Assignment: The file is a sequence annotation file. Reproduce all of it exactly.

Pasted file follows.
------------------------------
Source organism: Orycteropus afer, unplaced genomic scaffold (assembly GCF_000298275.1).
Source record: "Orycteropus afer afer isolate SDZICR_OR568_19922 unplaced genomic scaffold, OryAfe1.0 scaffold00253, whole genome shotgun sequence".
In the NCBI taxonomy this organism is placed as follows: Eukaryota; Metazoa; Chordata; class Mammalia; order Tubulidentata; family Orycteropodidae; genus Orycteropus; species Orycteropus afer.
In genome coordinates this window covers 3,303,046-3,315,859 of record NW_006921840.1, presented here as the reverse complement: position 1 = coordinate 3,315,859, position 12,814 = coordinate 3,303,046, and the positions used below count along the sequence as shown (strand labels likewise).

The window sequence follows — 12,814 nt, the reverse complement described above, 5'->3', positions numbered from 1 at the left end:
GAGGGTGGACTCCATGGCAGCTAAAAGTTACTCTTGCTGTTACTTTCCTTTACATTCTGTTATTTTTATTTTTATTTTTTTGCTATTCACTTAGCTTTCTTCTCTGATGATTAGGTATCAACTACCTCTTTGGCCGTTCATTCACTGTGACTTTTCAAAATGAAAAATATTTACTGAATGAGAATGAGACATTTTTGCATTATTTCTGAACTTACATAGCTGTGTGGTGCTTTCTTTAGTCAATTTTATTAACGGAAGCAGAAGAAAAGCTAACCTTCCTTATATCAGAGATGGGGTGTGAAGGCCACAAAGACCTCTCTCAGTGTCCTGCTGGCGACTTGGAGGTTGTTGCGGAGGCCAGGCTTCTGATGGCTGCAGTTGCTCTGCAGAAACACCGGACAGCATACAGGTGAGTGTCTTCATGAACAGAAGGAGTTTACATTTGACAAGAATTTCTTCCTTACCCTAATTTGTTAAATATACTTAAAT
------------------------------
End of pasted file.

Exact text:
Source organism: Orycteropus afer, unplaced genomic scaffold (assembly GCF_000298275.1).
Source record: "Orycteropus afer afer isolate SDZICR_OR568_19922 unplaced genomic scaffold, OryAfe1.0 scaffold00253, whole genome shotgun sequence".
In the NCBI taxonomy this organism is placed as follows: Eukaryota; Metazoa; Chordata; class Mammalia; order Tubulidentata; family Orycteropodidae; genus Orycteropus; species Orycteropus afer.
In genome coordinates this window covers 3,303,046-3,315,859 of record NW_006921840.1, presented here as the reverse complement: position 1 = coordinate 3,315,859, position 12,814 = coordinate 3,303,046, and the positions used below count along the sequence as shown (strand labels likewise).

The window sequence follows — 12,814 nt, the reverse complement described above, 5'->3', positions numbered from 1 at the left end:
GAGGGTGGACTCCATGGCAGCTAAAAGTTACTCTTGCTGTTACTTTCCTTTACATTCTGTTATTTTTATTTTTATTTTTTTGCTATTCACTTAGCTTTCTTCTCTGATGATTAGGTATCAACTACCTCTTTGGCCGTTCATTCACTGTGACTTTTCAAAATGAAAAATATTTACTGAATGAGAATGAGACATTTTTGCATTATTTCTGAACTTACATAGCTGTGTGGTGCTTTCTTTAGTCAATTTTATTAACGGAAGCAGAAGAAAAGCTAACCTTCCTTATATCAGAGATGGGGTGTGAAGGCCACAAAGACCTCTCTCAGTGTCCTGCTGGCGACTTGGAGGTTGTTGCGGAGGCCAGGCTTCTGATGGCTGCAGTTGCTCTGCAGAAACACCGGACAGCATACAGGTGAGTGTCTTCATGAACAGAAGGAGTTTACATTTGACAAGAATTTCTTCCTTACCCTAATTTGTTAAATATACTTAAAT